Politics Weekly Roundup: From transparency to USG vacancies

A look back at the week's reporting

Welcome to the tenth installment of The State Press Politics Roundup, where we bring you the week's coverage of on-campus and local politics.

This week, USGT Vice President of Services-elect Logan Miller announced that he is leaving before his term began, citing personal reasons and time constraints. Also, Gov. Doug Ducey signed a law that could void a Tempe charter amendment that would require nonprofits to reveal the identity behind donations exceeding $1,000. 

If you missed the last roundup, catch yourself up here.

In recent campus and USG news

Now hiring

USG operations have slowed since last month's executive ticket elections. But its efforts to fill vacant Senate and other staff positions have hit a wall. Some say that the amount of vacancies are unusual, as more than half of some posts remain unfilled, and some who have already been elected are leaving their positions.

The week's reporting

USGT vice president-elect leaves USG, highlighting organization-wide vacancies

Marcus Chormicle | Courtesy

Logan Miller, USG Tempe Vice President of Services-elect, poses for a photo on ASU's Tempe campus on Thursday, March 1, 2018. Miller has since left his position.



USGT Vice President of Services-elect Logan Miller announced he would leave his post before his term began, citing personal and financial conflicts. Miller's absence is another tally on a long list of vacant student government positions, which some current and former members say are a continuing symptom of the demanding amount of work the organization expects in return for little pay. Read more here.

Ducey signs bill attempting to block Tempe transparency initiative

Emily Johnson

Gov. Doug Ducey walks on stage to take his oath of office at the Arizona Capitol in Phoenix, Arizona, on Monday, Jan. 5, 2015.



The Tempe City Council passed a measure that requires nonprofits to disclose the identity of their donors, which over 90 percent of voters supported. Weeks later, Gov. Doug Ducey signed a bill into law that essentially voids that measure and could wait to sign the Tempe measure until it is not in compliance with the soon-to-be law. Read more here.

Amid national controversy, 21 students drop out of Sinclair interviews

Dustin Davila-Bojorquez

Students cross the street outside of the Walter Cronkite School of Journalism and Mass Communication building at ASU's Downtown Phoenix campus on Wednesday, April 11, 2018. 



Fallout from the controversy surrounding Sinclair Broadcast Group continues, as more than half of the students scheduled to attend a recruitment event involving the company dropped out. University faculty said they understand the students' decisions and said their objective is to give them the "opportunity to make the decision with what is their future." Read more here.

After Phoenix Pride, LGBT political representation is a yearlong issue

Tina Giuliano

Panelists on the LGBTQIA+ Civic Engagement Summit Brianna Westbrook (left), Mark Robert Gordon (middle) and Tony Navarrete (right), pose with ASU political science and global studies junior Juan Hinojos Zapien (second from left) and biological and political sciences sophomore David Huff (second from right) in the Memorial Union on ASU's Tempe campus on Tuesday, April 10, 2018.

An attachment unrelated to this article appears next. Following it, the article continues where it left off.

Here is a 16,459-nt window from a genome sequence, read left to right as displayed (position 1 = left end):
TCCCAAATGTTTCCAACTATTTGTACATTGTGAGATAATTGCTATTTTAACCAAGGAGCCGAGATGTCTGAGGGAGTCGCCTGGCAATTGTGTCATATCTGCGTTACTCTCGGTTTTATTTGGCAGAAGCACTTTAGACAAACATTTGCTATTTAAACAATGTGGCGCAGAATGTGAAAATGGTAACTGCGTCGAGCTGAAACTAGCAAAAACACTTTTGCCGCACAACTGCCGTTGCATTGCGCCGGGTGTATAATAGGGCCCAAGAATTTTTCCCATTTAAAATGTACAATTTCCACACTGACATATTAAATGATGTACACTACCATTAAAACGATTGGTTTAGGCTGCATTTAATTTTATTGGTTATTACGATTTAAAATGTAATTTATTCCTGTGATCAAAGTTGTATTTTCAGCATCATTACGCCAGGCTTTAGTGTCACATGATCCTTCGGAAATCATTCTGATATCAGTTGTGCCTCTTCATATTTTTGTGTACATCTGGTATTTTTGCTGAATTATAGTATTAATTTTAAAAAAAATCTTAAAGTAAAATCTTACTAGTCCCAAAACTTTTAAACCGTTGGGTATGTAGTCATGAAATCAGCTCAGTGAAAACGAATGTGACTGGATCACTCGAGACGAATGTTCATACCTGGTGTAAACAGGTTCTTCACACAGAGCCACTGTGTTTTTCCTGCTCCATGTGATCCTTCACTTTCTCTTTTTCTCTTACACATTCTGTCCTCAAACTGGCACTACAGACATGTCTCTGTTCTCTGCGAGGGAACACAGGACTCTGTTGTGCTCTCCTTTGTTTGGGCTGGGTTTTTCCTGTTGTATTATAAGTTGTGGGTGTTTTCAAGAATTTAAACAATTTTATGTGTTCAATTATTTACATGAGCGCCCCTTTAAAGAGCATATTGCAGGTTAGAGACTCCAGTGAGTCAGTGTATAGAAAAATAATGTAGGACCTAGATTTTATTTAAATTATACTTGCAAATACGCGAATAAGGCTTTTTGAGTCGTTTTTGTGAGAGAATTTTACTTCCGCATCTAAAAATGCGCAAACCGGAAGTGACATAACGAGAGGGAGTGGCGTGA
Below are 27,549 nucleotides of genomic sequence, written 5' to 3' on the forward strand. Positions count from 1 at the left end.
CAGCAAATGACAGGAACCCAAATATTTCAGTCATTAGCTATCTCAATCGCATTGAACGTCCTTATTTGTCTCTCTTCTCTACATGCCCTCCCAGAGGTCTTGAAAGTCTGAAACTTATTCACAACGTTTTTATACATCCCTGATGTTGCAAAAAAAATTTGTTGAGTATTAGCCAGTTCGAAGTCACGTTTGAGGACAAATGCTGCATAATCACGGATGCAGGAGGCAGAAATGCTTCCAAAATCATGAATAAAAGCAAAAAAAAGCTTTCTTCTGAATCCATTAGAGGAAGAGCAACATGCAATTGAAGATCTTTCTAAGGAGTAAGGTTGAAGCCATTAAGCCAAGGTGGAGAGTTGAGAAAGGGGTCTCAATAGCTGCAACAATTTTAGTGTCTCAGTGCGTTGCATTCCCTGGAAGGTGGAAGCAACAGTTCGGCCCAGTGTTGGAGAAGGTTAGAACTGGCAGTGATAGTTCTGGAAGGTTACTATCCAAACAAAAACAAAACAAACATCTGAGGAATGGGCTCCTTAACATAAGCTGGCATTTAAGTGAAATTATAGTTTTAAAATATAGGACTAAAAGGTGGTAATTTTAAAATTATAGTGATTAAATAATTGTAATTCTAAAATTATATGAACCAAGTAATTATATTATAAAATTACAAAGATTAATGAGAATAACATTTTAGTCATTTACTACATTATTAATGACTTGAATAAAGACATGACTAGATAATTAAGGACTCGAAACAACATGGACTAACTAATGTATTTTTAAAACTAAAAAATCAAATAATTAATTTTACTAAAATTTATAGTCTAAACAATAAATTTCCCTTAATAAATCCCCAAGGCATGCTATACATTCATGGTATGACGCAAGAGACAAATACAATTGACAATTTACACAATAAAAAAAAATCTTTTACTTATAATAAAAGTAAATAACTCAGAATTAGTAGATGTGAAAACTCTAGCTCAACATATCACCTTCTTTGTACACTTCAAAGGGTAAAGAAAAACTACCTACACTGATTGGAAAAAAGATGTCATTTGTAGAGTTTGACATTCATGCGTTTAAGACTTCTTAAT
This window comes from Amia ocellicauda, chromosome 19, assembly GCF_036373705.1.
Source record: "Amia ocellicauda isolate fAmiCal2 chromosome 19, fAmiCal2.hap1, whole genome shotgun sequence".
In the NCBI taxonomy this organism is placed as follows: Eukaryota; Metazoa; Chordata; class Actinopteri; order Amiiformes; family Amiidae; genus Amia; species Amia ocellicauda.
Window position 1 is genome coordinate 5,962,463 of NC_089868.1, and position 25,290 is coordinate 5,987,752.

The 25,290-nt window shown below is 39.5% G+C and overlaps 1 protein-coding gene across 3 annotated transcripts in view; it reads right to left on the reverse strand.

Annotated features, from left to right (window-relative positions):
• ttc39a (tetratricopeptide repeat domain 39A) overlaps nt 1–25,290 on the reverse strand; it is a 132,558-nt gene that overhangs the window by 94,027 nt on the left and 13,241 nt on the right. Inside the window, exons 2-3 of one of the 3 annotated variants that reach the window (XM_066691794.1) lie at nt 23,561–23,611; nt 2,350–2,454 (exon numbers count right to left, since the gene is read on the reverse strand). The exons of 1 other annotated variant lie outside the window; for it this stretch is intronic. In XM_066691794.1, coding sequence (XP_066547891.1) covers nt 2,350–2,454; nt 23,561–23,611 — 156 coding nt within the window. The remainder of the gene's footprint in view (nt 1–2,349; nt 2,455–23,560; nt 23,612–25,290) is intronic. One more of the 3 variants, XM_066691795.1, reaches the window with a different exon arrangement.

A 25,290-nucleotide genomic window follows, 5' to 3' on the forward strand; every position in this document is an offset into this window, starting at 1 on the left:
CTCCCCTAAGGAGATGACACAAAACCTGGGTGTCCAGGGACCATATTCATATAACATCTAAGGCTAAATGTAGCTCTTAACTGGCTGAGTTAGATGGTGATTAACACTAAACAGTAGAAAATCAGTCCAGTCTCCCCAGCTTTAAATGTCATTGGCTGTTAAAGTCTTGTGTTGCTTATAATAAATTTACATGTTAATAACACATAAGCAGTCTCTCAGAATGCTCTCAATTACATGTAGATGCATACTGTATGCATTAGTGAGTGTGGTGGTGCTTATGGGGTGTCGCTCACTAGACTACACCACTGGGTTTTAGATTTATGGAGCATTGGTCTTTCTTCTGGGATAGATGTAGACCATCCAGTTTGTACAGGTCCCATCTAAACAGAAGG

Following the Phoenix Pride festival on April 8, the ASU Young Democrats and The Rainbow Coalition gathered for a civic engagement panel to continue the momentum. The panel included openly gay and transgender lawmakers who explored the representation of LGBT+ people in politics in their discussion. Read more here.

Leaders of ASU political clubs weigh in on why tolerance is vital

Madeline LeBarron

"Recent initiatives are bringing clubs of differing political parties together." Illustration published on Tuesday, April 10, 2018.



Reports continue to illustrate the severity of increased political polarization in U.S. politics; the general public continues to retreat to partisan ideas, becoming more ideologically consistent and leaving less room for compromise. But ASU political clubs are trying to change that trend, saying although their ideas may be different, the need for tolerance and productive discussion is more crucial to progress than ever before. Read more here.

Getting to know ASU's student government presidents: The West campus

Stella Atzenweiler
Graphic published on Thursday, April 19, 2018.



Reporter Austin Westfall sat down with USG West President Tasha Snider to learn about her and why she got involved with student government. This is the latest installment in a series of interviews with sitting student government presidents. Listen here.

A look at what went into the making of the documentary 'Seeking Asylum'

Chuck Dries



This week, reporter Cassandra Laubach explores a documentary produced by ASU's New College of Interdisciplinary Arts and Sciences showcasing the efforts of students who traveled to Greece to help with its refugee crisis. The students spent two weeks in multiple cities across the country working directly with those regions ridden with war and famine. Listen here.


Reach the reporter at Anicla@asu.edu or follow @AndrewNicla on Twitter. 

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